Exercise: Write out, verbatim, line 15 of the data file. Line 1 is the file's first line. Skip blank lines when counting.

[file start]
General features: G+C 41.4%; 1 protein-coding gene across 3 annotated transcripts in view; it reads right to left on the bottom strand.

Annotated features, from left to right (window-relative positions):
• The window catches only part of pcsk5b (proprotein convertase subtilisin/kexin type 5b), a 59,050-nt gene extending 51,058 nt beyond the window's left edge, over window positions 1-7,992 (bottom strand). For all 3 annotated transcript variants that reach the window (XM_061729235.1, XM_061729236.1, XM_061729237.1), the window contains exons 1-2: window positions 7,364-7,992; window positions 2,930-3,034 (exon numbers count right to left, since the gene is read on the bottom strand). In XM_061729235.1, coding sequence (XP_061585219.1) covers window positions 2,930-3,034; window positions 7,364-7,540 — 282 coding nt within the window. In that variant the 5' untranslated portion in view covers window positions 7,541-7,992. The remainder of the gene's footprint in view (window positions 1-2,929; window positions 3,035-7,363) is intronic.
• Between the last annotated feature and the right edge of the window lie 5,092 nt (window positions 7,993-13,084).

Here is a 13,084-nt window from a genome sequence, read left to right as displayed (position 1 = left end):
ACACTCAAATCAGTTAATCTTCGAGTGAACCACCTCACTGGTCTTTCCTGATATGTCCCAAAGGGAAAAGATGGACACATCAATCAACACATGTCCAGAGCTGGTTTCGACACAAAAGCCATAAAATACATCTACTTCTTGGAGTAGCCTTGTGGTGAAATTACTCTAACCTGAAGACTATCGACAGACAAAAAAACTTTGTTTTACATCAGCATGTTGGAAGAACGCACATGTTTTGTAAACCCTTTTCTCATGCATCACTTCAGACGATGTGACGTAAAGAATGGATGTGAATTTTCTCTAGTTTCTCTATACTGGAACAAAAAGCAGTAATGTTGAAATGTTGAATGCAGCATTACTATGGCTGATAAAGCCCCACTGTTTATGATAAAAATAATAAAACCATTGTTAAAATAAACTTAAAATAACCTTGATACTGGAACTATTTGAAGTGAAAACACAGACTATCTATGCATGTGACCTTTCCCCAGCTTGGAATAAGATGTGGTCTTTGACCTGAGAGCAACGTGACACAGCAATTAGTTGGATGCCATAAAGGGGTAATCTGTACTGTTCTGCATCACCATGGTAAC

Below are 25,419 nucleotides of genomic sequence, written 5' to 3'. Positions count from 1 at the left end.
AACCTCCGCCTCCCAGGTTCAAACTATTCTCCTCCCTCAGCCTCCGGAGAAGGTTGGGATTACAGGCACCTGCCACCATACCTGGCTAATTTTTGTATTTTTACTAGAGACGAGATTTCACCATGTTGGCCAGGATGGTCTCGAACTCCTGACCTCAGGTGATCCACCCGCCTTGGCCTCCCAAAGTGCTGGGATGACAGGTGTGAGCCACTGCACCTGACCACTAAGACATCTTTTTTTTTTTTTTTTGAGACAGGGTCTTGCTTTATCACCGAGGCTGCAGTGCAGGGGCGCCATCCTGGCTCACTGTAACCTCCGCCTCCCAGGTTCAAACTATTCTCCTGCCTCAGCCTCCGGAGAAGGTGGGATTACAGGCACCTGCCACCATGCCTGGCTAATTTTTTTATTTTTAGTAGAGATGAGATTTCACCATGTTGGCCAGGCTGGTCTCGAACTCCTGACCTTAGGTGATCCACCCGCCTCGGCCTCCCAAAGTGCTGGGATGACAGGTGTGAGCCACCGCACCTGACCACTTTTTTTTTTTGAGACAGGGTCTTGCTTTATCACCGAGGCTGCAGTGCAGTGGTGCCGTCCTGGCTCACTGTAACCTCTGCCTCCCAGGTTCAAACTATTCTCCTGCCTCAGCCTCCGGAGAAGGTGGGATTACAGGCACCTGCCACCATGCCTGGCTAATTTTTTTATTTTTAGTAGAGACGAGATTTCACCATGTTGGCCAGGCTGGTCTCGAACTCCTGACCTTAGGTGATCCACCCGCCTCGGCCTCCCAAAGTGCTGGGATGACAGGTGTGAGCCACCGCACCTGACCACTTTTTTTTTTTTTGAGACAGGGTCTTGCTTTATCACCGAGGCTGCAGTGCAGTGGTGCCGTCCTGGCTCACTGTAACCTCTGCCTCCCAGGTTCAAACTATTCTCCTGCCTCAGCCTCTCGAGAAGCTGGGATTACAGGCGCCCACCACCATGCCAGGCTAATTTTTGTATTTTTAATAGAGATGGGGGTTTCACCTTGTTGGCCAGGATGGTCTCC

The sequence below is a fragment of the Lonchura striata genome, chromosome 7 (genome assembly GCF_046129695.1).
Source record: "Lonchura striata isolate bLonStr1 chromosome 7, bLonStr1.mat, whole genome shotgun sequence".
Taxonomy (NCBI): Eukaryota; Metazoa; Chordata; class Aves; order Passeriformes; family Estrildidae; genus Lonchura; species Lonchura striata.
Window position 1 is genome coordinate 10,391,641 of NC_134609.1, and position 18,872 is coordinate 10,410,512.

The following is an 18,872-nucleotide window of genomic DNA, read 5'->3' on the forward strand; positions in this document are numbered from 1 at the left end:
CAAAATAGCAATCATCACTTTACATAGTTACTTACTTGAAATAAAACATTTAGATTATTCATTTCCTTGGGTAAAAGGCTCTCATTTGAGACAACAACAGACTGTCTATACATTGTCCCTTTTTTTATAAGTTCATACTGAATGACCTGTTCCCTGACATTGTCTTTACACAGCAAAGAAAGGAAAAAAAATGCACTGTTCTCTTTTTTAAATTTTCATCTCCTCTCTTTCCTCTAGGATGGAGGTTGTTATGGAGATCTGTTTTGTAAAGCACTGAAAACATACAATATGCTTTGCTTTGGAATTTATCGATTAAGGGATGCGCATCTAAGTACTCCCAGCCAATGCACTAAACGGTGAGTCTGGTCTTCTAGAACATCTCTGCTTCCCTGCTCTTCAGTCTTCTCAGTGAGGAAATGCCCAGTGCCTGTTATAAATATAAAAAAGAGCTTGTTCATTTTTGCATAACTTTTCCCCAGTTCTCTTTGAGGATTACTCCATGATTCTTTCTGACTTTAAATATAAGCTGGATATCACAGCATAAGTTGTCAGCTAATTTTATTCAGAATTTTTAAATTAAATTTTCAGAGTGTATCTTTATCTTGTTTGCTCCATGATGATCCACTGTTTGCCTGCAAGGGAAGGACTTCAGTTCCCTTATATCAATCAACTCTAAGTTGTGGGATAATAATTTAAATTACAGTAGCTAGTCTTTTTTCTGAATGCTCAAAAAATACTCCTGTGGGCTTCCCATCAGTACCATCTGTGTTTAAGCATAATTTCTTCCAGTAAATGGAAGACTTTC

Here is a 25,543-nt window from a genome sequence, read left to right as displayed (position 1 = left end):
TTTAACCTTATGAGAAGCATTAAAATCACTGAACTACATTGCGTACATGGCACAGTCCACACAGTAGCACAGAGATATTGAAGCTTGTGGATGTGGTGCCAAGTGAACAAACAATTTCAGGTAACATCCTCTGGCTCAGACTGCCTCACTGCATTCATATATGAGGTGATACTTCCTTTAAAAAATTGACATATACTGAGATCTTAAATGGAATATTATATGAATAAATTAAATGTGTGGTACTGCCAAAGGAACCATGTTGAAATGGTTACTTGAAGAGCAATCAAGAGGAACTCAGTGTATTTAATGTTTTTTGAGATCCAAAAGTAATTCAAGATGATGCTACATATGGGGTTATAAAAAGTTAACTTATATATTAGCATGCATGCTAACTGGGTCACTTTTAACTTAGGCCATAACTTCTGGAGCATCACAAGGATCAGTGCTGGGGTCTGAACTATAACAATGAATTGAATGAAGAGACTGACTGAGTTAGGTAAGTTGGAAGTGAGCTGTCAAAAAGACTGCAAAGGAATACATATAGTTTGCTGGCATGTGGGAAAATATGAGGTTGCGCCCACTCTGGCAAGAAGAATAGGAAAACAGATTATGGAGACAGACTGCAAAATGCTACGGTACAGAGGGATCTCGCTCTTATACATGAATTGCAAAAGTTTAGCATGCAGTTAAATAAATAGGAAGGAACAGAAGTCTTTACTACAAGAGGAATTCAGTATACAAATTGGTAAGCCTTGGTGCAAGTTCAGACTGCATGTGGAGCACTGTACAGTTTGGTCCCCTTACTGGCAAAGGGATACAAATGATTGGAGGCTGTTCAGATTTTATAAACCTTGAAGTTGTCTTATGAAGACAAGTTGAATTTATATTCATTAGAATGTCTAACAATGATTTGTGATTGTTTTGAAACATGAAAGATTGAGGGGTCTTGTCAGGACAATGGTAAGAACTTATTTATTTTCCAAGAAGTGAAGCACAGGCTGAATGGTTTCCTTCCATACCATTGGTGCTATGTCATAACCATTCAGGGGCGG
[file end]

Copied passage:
Here is a 25,543-nt window from a genome sequence, read left to right as displayed (position 1 = left end):